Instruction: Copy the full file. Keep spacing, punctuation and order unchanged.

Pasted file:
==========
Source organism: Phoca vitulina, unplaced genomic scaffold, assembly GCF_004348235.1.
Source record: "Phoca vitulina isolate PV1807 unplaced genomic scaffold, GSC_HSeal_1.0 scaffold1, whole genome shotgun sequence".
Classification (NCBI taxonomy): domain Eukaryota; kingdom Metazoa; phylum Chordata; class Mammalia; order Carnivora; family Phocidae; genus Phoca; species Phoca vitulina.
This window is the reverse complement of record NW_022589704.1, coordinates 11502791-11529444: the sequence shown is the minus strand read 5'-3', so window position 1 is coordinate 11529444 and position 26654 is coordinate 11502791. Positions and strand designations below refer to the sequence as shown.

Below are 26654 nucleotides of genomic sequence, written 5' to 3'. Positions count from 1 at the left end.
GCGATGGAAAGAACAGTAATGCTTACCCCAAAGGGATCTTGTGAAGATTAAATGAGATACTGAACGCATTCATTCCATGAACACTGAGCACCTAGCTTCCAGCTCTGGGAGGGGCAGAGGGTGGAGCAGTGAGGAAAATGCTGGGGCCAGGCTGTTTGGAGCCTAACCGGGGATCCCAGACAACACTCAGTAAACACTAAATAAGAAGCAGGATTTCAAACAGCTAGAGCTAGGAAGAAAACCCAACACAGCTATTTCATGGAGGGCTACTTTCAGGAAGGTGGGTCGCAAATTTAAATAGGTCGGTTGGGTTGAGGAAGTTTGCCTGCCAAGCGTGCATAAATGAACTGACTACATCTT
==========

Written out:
Source organism: Phoca vitulina, unplaced genomic scaffold, assembly GCF_004348235.1.
Source record: "Phoca vitulina isolate PV1807 unplaced genomic scaffold, GSC_HSeal_1.0 scaffold1, whole genome shotgun sequence".
Classification (NCBI taxonomy): domain Eukaryota; kingdom Metazoa; phylum Chordata; class Mammalia; order Carnivora; family Phocidae; genus Phoca; species Phoca vitulina.
This window is the reverse complement of record NW_022589704.1, coordinates 11502791-11529444: the sequence shown is the minus strand read 5'-3', so window position 1 is coordinate 11529444 and position 26654 is coordinate 11502791. Positions and strand designations below refer to the sequence as shown.

Below are 26654 nucleotides of genomic sequence, written 5' to 3'. Positions count from 1 at the left end.
GCGATGGAAAGAACAGTAATGCTTACCCCAAAGGGATCTTGTGAAGATTAAATGAGATACTGAACGCATTCATTCCATGAACACTGAGCACCTAGCTTCCAGCTCTGGGAGGGGCAGAGGGTGGAGCAGTGAGGAAAATGCTGGGGCCAGGCTGTTTGGAGCCTAACCGGGGATCCCAGACAACACTCAGTAAACACTAAATAAGAAGCAGGATTTCAAACAGCTAGAGCTAGGAAGAAAACCCAACACAGCTATTTCATGGAGGGCTACTTTCAGGAAGGTGGGTCGCAAATTTAAATAGGTCGGTTGGGTTGAGGAAGTTTGCCTGCCAAGCGTGCATAAATGAACTGACTACATCTT